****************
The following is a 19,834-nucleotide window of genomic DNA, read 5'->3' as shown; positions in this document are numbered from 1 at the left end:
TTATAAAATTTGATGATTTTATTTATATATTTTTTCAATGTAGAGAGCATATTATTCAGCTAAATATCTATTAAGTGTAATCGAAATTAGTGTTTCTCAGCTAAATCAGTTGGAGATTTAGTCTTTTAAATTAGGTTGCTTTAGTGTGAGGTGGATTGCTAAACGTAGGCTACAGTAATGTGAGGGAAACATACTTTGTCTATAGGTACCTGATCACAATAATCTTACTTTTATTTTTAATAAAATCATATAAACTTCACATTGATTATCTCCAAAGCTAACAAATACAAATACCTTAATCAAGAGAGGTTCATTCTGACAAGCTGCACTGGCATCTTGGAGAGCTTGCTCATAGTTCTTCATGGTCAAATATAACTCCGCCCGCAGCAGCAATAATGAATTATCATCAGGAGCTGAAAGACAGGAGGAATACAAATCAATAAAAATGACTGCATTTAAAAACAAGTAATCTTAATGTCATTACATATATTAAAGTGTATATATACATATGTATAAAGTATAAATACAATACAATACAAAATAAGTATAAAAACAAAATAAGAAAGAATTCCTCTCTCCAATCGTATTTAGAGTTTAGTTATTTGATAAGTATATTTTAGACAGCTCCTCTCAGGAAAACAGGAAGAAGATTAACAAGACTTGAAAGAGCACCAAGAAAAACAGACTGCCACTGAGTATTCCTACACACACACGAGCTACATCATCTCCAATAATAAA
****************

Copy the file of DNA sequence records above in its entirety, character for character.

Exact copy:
The following is a 19,834-nucleotide window of genomic DNA, read 5'->3' as shown; positions in this document are numbered from 1 at the left end:
TTATAAAATTTGATGATTTTATTTATATATTTTTTCAATGTAGAGAGCATATTATTCAGCTAAATATCTATTAAGTGTAATCGAAATTAGTGTTTCTCAGCTAAATCAGTTGGAGATTTAGTCTTTTAAATTAGGTTGCTTTAGTGTGAGGTGGATTGCTAAACGTAGGCTACAGTAATGTGAGGGAAACATACTTTGTCTATAGGTACCTGATCACAATAATCTTACTTTTATTTTTAATAAAATCATATAAACTTCACATTGATTATCTCCAAAGCTAACAAATACAAATACCTTAATCAAGAGAGGTTCATTCTGACAAGCTGCACTGGCATCTTGGAGAGCTTGCTCATAGTTCTTCATGGTCAAATATAACTCCGCCCGCAGCAGCAATAATGAATTATCATCAGGAGCTGAAAGACAGGAGGAATACAAATCAATAAAAATGACTGCATTTAAAAACAAGTAATCTTAATGTCATTACATATATTAAAGTGTATATATACATATGTATAAAGTATAAATACAATACAATACAAAATAAGTATAAAAACAAAATAAGAAAGAATTCCTCTCTCCAATCGTATTTAGAGTTTAGTTATTTGATAAGTATATTTTAGACAGCTCCTCTCAGGAAAACAGGAAGAAGATTAACAAGACTTGAAAGAGCACCAAGAAAAACAGACTGCCACTGAGTATTCCTACACACACACGAGCTACATCATCTCCAATAATAAA